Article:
Haruki Murakami writes in Kafka on the Shore: “When you come out of the storm, you won’t be the same person who walked in. That’s what this storm’s all about.”  


We lived at Number 6 City Camp Alley, an eight minute walk away from the City Hall, a fifteen minute walk from Holy Family Academy, my elementary school (which we could see from our kitchen window clear across the roofs of other houses back before the construction boom), a fifteen minute walk in the other direction from the Baguio City market, another five minutes away from Session Road in the center of town. Our neighborhood had a higher elevation than two others similar to it in name: City Camp Proper, and City Camp Lagoon.  All three came into existence because of the city's own development as a hill station for the American colonial government in the earliest part of the 1900s. The blueprint was drafted by Chicago architect Daniel Burnham, and hundreds of laborers were conscripted in the building of new roads and infrastructure. Many of these laborers were housed in camps--- hence, City Camp.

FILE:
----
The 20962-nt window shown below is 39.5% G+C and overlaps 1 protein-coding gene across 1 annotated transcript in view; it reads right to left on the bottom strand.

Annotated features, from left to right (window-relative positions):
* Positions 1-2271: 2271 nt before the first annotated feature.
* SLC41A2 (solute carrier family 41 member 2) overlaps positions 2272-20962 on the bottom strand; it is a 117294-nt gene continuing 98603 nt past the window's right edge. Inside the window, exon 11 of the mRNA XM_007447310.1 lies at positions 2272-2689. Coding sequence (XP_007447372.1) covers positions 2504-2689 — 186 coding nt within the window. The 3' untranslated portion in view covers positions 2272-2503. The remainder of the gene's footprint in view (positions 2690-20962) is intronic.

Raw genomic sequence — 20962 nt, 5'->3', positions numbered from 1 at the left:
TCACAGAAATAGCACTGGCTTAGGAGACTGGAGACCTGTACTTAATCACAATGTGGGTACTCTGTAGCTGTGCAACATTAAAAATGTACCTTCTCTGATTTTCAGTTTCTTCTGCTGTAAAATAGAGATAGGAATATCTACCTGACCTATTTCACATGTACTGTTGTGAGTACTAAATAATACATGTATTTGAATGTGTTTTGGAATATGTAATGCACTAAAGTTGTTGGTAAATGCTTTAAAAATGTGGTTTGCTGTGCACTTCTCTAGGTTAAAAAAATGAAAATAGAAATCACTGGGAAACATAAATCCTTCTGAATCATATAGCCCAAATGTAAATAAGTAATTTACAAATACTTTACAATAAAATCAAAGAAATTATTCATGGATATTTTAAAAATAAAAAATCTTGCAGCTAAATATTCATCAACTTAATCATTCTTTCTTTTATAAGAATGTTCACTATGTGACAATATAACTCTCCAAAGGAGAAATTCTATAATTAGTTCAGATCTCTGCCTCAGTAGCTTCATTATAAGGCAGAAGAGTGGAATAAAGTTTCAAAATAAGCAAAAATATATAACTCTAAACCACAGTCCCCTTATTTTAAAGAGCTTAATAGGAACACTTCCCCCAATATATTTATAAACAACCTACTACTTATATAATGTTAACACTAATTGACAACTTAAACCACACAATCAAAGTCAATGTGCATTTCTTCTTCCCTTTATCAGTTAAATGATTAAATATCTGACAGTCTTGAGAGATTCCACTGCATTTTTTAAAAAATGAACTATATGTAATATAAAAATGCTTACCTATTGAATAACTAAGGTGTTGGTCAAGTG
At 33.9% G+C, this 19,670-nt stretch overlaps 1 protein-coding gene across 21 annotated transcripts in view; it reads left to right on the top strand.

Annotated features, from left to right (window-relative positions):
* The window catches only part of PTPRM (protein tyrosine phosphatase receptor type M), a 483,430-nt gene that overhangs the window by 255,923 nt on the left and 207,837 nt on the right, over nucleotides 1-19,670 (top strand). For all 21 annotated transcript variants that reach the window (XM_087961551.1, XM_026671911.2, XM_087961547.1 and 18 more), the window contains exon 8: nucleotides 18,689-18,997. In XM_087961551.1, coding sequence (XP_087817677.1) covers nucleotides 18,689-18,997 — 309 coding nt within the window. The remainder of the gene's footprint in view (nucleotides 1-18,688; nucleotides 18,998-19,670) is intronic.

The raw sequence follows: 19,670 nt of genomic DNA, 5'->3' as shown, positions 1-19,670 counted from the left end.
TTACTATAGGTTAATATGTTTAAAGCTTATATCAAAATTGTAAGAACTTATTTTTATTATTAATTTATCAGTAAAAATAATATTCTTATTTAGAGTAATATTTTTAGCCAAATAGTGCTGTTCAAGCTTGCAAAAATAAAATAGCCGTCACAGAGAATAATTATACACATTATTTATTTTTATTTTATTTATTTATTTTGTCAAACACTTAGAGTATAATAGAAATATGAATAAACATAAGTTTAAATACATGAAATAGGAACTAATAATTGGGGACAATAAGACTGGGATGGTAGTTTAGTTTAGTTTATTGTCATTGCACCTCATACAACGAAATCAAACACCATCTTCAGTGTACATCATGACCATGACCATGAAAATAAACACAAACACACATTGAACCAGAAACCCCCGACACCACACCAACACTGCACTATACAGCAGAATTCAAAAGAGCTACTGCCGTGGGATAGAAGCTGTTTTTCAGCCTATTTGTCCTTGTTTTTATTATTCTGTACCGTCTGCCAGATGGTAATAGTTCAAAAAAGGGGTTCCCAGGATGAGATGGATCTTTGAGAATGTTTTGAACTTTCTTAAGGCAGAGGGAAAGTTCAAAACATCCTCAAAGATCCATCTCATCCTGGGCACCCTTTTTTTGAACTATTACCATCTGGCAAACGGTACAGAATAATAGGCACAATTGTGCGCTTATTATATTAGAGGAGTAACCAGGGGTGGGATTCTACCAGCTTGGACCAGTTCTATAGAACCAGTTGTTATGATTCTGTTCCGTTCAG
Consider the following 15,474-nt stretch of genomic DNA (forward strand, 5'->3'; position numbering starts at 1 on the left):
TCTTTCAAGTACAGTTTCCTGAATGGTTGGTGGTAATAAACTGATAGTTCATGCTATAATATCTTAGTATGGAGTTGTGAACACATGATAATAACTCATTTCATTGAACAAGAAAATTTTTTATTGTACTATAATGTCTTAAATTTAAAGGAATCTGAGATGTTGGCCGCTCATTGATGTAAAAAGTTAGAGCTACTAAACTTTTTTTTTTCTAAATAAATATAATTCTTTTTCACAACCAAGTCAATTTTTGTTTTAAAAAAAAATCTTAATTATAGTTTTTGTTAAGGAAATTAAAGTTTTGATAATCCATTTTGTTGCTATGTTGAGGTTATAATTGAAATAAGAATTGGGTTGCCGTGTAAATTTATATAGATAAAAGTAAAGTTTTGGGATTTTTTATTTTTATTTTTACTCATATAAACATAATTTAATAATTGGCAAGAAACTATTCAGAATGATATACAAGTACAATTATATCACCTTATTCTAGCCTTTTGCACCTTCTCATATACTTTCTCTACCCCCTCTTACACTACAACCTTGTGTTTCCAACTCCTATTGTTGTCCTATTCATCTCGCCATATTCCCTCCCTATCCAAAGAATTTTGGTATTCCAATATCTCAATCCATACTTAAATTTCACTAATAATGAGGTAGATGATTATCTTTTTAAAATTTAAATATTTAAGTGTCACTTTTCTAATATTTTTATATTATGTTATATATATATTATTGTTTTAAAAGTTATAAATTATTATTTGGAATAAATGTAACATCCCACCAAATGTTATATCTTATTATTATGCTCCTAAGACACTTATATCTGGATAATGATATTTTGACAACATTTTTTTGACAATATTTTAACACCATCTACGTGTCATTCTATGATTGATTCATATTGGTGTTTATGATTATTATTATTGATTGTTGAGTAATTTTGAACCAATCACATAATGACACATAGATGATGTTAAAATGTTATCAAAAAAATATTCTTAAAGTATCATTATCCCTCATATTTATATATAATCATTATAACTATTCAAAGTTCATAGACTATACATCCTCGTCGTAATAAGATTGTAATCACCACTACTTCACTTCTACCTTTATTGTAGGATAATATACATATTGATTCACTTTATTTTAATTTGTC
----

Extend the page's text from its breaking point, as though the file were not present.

City Camp Lagoon was at the very bottom of a swampy hollow. Locals have it that the area has always been in the public (as opposed to residential) domain. The problem is that it has also, through the years, become one of Baguio's most densely populated "squatter" communities. Year after year, during the most severe rainfalls and typhoons, City Camp Lagoon always flooded and its residents always had to be evacuated to barangay centers, the parish gym, or community halls. We at home dragged our mattresses to the middle of the living room where it was driest, huddling there under blankets as we watched the walls and windows (no double- or weather-insulation) turn into indoor waterfalls. In the morning, or after the storm abated, my mother would hasten to the Lagoon after gathering up a group of her friends and organizing food and clothing drives. And life in between calamities would go on, with or without or despite us.